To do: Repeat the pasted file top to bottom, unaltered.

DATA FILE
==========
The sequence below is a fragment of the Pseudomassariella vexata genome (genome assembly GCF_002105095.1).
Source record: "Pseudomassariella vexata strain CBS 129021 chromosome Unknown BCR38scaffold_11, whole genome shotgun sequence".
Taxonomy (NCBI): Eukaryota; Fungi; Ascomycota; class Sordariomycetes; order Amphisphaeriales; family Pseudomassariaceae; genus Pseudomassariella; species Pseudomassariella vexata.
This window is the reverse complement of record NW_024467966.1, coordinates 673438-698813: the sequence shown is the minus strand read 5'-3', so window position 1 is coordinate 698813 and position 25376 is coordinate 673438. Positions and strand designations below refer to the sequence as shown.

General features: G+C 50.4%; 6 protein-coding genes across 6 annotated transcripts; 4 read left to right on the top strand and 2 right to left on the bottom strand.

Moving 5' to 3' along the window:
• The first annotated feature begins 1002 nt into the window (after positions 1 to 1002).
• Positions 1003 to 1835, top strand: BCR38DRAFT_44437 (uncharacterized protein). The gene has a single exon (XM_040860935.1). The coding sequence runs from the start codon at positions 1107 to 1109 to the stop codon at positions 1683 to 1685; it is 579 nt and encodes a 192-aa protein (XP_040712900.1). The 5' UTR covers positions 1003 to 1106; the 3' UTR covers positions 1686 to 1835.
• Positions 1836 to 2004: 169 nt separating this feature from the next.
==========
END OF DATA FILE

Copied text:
The sequence below is a fragment of the Pseudomassariella vexata genome (genome assembly GCF_002105095.1).
Source record: "Pseudomassariella vexata strain CBS 129021 chromosome Unknown BCR38scaffold_11, whole genome shotgun sequence".
Taxonomy (NCBI): Eukaryota; Fungi; Ascomycota; class Sordariomycetes; order Amphisphaeriales; family Pseudomassariaceae; genus Pseudomassariella; species Pseudomassariella vexata.
This window is the reverse complement of record NW_024467966.1, coordinates 673438-698813: the sequence shown is the minus strand read 5'-3', so window position 1 is coordinate 698813 and position 25376 is coordinate 673438. Positions and strand designations below refer to the sequence as shown.

General features: G+C 50.4%; 6 protein-coding genes across 6 annotated transcripts; 4 read left to right on the top strand and 2 right to left on the bottom strand.

Moving 5' to 3' along the window:
• The first annotated feature begins 1002 nt into the window (after positions 1 to 1002).
• Positions 1003 to 1835, top strand: BCR38DRAFT_44437 (uncharacterized protein). The gene has a single exon (XM_040860935.1). The coding sequence runs from the start codon at positions 1107 to 1109 to the stop codon at positions 1683 to 1685; it is 579 nt and encodes a 192-aa protein (XP_040712900.1). The 5' UTR covers positions 1003 to 1106; the 3' UTR covers positions 1686 to 1835.
• Positions 1836 to 2004: 169 nt separating this feature from the next.